Developing a Toolkit for Project Sammaan

A Diploma Project at NID

Project Done under the mentorship of Quicksand Design Studio

Project Sammaan is a collaborative effort involving an academic lab, a design and innovation consultancy firm, and two city governments, aimed at designing, implementing and rigorously testing a range of innovations for shared sanitation facilities in urban slums in India, beginning with the pilot cities of Bhubaneswar and Cuttack in Odisha. It combines principles of design, research and technology to propose a new model for community sanitation with an aim to reduce open defecation and instil a sense of dignity in the community using these facilities.


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The design and development of the Project Sammaan Toolkit (v.1) was for the purpose of directing interested parties in replicating these user-centric facilities within their contexts, keeping in mind a design centric approach.

Project Blog

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While primarily a graphic design project, the most critical part was to get the navigation structure in place and detail it out. Thus the overall design process is what primarily influenced the success of the project. Iterations based on re-looking various parts of the toolkit became the biggest constant within the project. The nature of information itself within the project was immensely complex and varied, leading to diverse iterations and explorations in a process that was continuously evolving.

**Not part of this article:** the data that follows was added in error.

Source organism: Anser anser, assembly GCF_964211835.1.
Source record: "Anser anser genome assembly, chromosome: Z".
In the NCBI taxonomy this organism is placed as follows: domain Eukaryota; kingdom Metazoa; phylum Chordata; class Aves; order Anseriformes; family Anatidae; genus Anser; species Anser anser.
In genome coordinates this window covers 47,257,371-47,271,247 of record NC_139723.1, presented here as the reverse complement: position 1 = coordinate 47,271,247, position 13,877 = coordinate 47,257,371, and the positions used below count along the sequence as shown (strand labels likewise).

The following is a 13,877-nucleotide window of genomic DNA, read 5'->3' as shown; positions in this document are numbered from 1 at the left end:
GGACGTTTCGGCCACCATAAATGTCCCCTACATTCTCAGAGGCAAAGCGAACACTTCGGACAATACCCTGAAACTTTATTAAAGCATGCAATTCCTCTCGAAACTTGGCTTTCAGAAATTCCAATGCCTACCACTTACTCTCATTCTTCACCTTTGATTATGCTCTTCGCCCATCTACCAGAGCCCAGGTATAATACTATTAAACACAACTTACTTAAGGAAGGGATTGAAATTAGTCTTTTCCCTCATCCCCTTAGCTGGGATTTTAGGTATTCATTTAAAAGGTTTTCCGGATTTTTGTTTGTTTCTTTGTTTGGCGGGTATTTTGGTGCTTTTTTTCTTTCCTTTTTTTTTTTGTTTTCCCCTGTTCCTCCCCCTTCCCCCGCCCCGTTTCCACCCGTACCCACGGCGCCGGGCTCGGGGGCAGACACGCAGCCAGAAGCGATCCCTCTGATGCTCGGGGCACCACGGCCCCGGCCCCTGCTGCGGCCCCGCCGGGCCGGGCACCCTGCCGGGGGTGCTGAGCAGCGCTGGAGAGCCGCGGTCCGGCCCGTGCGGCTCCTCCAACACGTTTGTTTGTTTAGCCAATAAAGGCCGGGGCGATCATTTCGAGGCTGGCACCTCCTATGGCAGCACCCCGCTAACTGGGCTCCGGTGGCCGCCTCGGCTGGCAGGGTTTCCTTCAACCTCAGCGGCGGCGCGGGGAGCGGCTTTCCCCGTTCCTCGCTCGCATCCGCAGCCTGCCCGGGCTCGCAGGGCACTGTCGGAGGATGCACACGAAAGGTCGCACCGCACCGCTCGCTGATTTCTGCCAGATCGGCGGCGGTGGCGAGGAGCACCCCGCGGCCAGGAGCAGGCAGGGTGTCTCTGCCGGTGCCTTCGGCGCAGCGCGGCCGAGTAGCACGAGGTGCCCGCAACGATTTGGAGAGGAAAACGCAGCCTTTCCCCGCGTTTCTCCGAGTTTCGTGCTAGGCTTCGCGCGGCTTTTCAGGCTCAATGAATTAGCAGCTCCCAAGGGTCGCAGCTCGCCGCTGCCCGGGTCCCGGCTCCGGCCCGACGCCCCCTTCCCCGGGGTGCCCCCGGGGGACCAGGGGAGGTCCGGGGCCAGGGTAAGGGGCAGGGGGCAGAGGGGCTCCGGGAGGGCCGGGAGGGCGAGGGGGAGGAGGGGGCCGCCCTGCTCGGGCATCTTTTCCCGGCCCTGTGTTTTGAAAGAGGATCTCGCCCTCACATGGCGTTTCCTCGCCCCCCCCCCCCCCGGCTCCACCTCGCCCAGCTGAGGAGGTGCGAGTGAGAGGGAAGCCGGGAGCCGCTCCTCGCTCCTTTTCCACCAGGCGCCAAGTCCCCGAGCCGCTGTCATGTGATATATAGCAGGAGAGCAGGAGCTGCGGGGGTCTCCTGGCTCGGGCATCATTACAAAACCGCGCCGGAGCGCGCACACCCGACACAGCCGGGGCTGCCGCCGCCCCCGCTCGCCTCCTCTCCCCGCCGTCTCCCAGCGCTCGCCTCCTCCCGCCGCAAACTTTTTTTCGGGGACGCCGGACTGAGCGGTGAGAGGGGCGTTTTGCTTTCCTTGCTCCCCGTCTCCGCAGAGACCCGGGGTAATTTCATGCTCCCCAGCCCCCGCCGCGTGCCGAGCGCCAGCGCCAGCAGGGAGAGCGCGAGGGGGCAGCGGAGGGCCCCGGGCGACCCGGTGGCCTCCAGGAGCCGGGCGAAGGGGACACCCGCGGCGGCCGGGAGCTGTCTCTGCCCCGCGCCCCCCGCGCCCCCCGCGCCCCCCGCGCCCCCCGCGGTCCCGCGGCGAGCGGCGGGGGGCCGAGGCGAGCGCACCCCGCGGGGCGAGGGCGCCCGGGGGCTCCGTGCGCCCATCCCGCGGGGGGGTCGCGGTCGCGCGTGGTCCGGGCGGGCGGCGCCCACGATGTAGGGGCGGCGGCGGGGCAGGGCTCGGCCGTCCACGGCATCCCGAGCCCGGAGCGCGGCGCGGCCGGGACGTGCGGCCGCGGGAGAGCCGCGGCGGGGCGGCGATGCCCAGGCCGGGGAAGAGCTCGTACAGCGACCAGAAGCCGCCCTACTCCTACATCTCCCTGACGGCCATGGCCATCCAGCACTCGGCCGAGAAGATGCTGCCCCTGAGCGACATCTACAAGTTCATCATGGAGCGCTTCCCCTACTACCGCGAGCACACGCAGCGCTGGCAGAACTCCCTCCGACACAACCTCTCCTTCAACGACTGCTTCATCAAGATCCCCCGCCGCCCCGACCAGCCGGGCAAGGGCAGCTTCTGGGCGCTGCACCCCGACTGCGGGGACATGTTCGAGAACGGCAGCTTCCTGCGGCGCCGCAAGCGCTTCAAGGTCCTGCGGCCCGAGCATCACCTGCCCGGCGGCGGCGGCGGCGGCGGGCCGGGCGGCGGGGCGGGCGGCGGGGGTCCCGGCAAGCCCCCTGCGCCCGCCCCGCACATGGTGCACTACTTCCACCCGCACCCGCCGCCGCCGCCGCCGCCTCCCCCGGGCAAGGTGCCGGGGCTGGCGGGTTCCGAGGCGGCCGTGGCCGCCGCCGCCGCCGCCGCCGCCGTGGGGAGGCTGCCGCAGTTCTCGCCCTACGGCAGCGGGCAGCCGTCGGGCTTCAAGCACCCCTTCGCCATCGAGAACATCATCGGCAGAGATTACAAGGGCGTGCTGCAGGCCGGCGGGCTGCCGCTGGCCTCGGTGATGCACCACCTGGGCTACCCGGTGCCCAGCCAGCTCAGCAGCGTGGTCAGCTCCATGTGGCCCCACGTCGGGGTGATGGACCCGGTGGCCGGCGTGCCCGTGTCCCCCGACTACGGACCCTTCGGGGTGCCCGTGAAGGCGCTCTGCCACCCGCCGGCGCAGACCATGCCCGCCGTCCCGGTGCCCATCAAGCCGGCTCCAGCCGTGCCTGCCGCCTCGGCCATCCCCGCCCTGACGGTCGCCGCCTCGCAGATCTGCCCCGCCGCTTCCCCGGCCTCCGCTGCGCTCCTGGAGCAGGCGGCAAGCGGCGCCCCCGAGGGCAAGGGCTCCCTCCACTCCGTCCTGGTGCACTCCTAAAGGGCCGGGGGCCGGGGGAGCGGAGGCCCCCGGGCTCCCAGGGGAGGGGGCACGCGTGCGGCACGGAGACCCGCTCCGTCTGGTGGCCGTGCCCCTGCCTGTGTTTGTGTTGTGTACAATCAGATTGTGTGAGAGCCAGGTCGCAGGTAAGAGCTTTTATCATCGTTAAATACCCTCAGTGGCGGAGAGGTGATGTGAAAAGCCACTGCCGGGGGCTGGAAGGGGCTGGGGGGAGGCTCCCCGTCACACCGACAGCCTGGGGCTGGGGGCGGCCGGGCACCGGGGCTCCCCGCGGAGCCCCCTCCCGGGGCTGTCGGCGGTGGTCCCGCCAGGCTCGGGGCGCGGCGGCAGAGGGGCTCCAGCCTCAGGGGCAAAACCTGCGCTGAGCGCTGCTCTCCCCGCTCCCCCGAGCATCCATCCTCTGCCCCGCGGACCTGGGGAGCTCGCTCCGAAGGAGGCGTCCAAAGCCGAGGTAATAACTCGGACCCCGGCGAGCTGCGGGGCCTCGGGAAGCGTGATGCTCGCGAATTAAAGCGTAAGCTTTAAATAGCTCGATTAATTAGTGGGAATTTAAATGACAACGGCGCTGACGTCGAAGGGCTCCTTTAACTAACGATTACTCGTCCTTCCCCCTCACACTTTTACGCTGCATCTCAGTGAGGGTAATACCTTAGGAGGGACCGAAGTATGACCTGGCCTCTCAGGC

In-depth research, stakeholder interviews and rigorous explorations lead to the development of a communication strategy around the toolkit and advocating the need for the establishment of a human centred design process.


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A series of tools (visually manifested in a set of cards) were developed to make the complexities of working in the sanitation context a bit easier to grasp.
The cards are segmented into four distinct categories that take the toolkit users through the progression of specific aspects of the project.

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The experience provided learning beyond the realms of graphic and information design. The iterative design process, including working on-site and field research, gave it the shape and sense-making that could not be achieved in isolation or through a linear process.


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